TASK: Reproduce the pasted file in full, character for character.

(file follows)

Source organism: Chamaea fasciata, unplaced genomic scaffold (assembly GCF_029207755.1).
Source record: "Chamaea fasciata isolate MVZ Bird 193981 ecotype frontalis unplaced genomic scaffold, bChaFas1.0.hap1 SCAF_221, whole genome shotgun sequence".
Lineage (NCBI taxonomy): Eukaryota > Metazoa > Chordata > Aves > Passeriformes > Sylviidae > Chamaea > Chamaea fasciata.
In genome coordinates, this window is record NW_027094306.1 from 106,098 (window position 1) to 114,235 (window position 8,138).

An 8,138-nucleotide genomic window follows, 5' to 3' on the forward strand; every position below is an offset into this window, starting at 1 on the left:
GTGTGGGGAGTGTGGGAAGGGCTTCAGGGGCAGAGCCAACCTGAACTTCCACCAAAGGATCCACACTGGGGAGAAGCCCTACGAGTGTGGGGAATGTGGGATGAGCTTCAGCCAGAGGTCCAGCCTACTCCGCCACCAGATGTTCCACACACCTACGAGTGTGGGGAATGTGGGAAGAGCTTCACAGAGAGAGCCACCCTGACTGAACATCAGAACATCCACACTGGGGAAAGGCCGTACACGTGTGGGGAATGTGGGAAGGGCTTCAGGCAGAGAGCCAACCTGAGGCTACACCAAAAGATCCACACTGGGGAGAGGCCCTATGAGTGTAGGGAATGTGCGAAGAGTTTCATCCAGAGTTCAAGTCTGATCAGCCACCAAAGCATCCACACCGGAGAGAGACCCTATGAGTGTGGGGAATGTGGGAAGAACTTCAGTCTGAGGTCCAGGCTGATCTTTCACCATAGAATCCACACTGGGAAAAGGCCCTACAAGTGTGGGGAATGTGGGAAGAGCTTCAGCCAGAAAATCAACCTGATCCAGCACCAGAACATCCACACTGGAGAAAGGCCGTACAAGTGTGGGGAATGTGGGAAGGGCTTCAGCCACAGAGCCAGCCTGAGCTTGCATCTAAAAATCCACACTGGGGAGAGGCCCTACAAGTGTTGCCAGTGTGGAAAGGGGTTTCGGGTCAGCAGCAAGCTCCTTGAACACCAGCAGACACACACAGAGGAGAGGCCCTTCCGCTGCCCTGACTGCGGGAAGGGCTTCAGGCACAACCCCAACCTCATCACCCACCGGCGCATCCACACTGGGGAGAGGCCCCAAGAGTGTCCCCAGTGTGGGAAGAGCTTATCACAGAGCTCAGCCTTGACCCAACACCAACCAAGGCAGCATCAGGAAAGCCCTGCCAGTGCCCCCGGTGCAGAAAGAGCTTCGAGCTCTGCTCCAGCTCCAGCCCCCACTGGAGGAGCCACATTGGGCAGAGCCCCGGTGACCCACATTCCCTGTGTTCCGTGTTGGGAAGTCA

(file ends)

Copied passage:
Source organism: Chamaea fasciata, unplaced genomic scaffold (assembly GCF_029207755.1).
Source record: "Chamaea fasciata isolate MVZ Bird 193981 ecotype frontalis unplaced genomic scaffold, bChaFas1.0.hap1 SCAF_221, whole genome shotgun sequence".
Lineage (NCBI taxonomy): Eukaryota > Metazoa > Chordata > Aves > Passeriformes > Sylviidae > Chamaea > Chamaea fasciata.
In genome coordinates, this window is record NW_027094306.1 from 106,098 (window position 1) to 114,235 (window position 8,138).

An 8,138-nucleotide genomic window follows, 5' to 3' on the forward strand; every position below is an offset into this window, starting at 1 on the left:
GTGTGGGGAGTGTGGGAAGGGCTTCAGGGGCAGAGCCAACCTGAACTTCCACCAAAGGATCCACACTGGGGAGAAGCCCTACGAGTGTGGGGAATGTGGGATGAGCTTCAGCCAGAGGTCCAGCCTACTCCGCCACCAGATGTTCCACACACCTACGAGTGTGGGGAATGTGGGAAGAGCTTCACAGAGAGAGCCACCCTGACTGAACATCAGAACATCCACACTGGGGAAAGGCCGTACACGTGTGGGGAATGTGGGAAGGGCTTCAGGCAGAGAGCCAACCTGAGGCTACACCAAAAGATCCACACTGGGGAGAGGCCCTATGAGTGTAGGGAATGTGCGAAGAGTTTCATCCAGAGTTCAAGTCTGATCAGCCACCAAAGCATCCACACCGGAGAGAGACCCTATGAGTGTGGGGAATGTGGGAAGAACTTCAGTCTGAGGTCCAGGCTGATCTTTCACCATAGAATCCACACTGGGAAAAGGCCCTACAAGTGTGGGGAATGTGGGAAGAGCTTCAGCCAGAAAATCAACCTGATCCAGCACCAGAACATCCACACTGGAGAAAGGCCGTACAAGTGTGGGGAATGTGGGAAGGGCTTCAGCCACAGAGCCAGCCTGAGCTTGCATCTAAAAATCCACACTGGGGAGAGGCCCTACAAGTGTTGCCAGTGTGGAAAGGGGTTTCGGGTCAGCAGCAAGCTCCTTGAACACCAGCAGACACACACAGAGGAGAGGCCCTTCCGCTGCCCTGACTGCGGGAAGGGCTTCAGGCACAACCCCAACCTCATCACCCACCGGCGCATCCACACTGGGGAGAGGCCCCAAGAGTGTCCCCAGTGTGGGAAGAGCTTATCACAGAGCTCAGCCTTGACCCAACACCAACCAAGGCAGCATCAGGAAAGCCCTGCCAGTGCCCCCGGTGCAGAAAGAGCTTCGAGCTCTGCTCCAGCTCCAGCCCCCACTGGAGGAGCCACATTGGGCAGAGCCCCGGTGACCCACATTCCCTGTGTTCCGTGTTGGGAAGTCA